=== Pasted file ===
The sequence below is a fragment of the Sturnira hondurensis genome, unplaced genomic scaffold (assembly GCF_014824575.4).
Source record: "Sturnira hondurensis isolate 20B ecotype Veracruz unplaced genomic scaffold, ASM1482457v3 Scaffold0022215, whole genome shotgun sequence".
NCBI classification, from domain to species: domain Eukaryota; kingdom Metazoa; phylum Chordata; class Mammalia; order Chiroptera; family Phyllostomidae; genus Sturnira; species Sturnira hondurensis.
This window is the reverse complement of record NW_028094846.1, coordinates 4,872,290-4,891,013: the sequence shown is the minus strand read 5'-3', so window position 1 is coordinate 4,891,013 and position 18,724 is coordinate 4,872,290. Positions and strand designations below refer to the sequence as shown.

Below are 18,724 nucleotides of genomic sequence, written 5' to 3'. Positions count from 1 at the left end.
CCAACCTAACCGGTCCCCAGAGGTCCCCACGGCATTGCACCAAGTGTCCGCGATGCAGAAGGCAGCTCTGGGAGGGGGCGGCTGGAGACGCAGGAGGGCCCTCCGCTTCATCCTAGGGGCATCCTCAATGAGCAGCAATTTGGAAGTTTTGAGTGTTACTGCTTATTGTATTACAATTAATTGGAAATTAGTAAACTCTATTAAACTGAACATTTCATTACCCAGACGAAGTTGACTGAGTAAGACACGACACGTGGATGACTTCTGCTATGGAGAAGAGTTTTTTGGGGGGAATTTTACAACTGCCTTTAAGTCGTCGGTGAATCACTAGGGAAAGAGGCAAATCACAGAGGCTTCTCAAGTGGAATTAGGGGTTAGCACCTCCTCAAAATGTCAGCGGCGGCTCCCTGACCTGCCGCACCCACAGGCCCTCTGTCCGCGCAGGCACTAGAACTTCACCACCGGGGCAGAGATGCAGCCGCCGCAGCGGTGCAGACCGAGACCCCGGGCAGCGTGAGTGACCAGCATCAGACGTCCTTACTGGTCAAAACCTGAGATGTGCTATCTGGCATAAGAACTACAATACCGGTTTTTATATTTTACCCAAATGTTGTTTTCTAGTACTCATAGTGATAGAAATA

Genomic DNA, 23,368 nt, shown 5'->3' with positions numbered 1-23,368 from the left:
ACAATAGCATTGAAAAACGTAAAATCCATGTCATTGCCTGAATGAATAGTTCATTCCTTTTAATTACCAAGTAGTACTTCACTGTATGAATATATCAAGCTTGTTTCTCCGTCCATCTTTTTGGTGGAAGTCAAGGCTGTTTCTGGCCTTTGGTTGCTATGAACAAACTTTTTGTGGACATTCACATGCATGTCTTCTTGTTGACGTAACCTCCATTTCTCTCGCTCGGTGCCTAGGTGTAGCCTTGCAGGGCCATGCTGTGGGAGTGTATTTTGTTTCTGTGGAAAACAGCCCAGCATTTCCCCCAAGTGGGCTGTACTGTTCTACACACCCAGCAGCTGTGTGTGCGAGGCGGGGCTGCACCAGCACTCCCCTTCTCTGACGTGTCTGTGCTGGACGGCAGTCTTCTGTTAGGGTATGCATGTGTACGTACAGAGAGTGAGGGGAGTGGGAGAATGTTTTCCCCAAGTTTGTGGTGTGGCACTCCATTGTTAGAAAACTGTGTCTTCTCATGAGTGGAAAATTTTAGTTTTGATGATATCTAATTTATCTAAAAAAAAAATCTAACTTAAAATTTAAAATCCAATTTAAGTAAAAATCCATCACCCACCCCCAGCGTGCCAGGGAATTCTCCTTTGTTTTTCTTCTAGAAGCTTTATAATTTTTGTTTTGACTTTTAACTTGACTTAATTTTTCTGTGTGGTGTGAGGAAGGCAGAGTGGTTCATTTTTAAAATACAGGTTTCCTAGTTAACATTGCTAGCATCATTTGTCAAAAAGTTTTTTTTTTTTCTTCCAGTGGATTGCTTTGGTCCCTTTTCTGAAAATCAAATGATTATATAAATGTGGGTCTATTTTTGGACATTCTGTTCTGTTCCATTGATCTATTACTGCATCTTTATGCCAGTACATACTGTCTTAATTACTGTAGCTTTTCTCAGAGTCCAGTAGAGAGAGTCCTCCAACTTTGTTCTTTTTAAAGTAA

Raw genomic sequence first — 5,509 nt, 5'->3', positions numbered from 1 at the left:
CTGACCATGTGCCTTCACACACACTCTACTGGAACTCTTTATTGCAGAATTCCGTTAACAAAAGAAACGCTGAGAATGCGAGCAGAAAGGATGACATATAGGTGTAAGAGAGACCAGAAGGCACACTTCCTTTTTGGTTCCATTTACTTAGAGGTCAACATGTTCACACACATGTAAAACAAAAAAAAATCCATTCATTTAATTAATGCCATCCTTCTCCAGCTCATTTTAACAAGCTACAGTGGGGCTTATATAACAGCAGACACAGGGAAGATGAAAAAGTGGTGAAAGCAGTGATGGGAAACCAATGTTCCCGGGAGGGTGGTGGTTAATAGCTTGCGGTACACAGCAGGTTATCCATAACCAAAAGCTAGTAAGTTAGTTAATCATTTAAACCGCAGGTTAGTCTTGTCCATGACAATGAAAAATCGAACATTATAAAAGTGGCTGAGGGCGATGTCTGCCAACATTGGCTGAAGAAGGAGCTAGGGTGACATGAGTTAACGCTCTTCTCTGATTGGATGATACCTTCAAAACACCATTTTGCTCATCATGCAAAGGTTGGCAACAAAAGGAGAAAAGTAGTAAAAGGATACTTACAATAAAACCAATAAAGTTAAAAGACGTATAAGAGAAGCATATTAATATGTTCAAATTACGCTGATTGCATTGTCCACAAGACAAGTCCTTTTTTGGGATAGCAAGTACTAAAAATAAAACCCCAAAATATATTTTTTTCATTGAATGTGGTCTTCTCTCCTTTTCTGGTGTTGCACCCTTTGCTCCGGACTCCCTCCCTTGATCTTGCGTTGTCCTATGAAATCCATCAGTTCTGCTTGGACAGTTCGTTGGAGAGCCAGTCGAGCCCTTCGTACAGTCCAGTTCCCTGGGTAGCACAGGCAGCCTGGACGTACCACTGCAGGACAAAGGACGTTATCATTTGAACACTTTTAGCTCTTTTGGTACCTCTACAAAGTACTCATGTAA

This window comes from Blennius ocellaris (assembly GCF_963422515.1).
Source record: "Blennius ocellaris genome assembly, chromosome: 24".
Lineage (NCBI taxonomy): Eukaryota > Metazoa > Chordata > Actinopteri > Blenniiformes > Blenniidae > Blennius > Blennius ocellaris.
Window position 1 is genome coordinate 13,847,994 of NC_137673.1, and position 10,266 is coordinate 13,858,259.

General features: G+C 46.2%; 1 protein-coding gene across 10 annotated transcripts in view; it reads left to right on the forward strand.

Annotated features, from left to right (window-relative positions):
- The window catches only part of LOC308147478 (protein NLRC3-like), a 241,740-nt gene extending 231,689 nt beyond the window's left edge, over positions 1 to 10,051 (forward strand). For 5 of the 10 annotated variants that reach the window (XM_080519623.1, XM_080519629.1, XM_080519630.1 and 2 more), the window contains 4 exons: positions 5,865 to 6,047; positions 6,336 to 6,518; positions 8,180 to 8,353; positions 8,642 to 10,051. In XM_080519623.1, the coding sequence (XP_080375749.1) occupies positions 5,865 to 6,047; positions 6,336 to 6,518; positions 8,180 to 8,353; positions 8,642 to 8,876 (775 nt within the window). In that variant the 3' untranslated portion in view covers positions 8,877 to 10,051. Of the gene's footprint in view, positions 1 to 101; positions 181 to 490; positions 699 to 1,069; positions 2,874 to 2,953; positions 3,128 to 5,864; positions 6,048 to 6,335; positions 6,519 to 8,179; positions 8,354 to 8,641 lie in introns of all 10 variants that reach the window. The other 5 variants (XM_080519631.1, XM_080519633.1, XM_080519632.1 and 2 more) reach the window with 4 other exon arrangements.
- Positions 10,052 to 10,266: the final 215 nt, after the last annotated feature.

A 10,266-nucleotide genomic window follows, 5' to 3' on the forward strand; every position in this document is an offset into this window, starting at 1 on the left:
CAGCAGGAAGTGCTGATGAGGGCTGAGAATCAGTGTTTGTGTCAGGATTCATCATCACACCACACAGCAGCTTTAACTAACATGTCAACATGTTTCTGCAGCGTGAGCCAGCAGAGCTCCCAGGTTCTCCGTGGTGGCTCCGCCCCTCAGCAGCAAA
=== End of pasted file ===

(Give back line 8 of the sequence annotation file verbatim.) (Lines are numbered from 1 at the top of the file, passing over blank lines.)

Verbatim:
ACAATAGCATTGAAAAACGTAAAATCCATGTCATTGCCTGAATGAATAGTTCATTCCTTTTAATTACCAAGTAGTACTTCACTGTATGAATATATCAAGCTTGTTTCTCCGTCCATCTTTTTGGTGGAAGTCAAGGCTGTTTCTGGCCTTTGGTTGCTATGAACAAACTTTTTGTGGACATTCACATGCATGTCTTCTTGTTGACGTAACCTCCATTTCTCTCGCTCGGTGCCTAGGTGTAGCCTTGCAGGGCCATGCTGTGGGAGTGTATTTTGTTTCTGTGGAAAACAGCCCAGCATTTCCCCCAAGTGGGCTGTACTGTTCTACACACCCAGCAGCTGTGTGTGCGAGGCGGGGCTGCACCAGCACTCCCCTTCTCTGACGTGTCTGTGCTGGACGGCAGTCTTCTGTTAGGGTATGCATGTGTACGTACAGAGAGTGAGGGGAGTGGGAGAATGTTTTCCCCAAGTTTGTGGTGTGGCACTCCATTGTTAGAAAACTGTGTCTTCTCATGAGTGGAAAATTTTAGTTTTGATGATATCTAATTTATCTAAAAAAAAAATCTAACTTAAAATTTAAAATCCAATTTAAGTAAAAATCCATCACCCACCCCCAGCGTGCCAGGGAATTCTCCTTTGTTTTTCTTCTAGAAGCTTTATAATTTTTGTTTTGACTTTTAACTTGACTTAATTTTTCTGTGTGGTGTGAGGAAGGCAGAGTGGTTCATTTTTAAAATACAGGTTTCCTAGTTAACATTGCTAGCATCATTTGTCAAAAAGTTTTTTTTTTTTCTTCCAGTGGATTGCTTTGGTCCCTTTTCTGAAAATCAAATGATTATATAAATGTGGGTCTATTTTTGGACATTCTGTTCTGTTCCATTGATCTATTACTGCATCTTTATGCCAGTACATACTGTCTTAATTACTGTAGCTTTTCTCAGAGTCCAGTAGAGAGAGTCCTCCAACTTTGTTCTTTTTAAAGTAA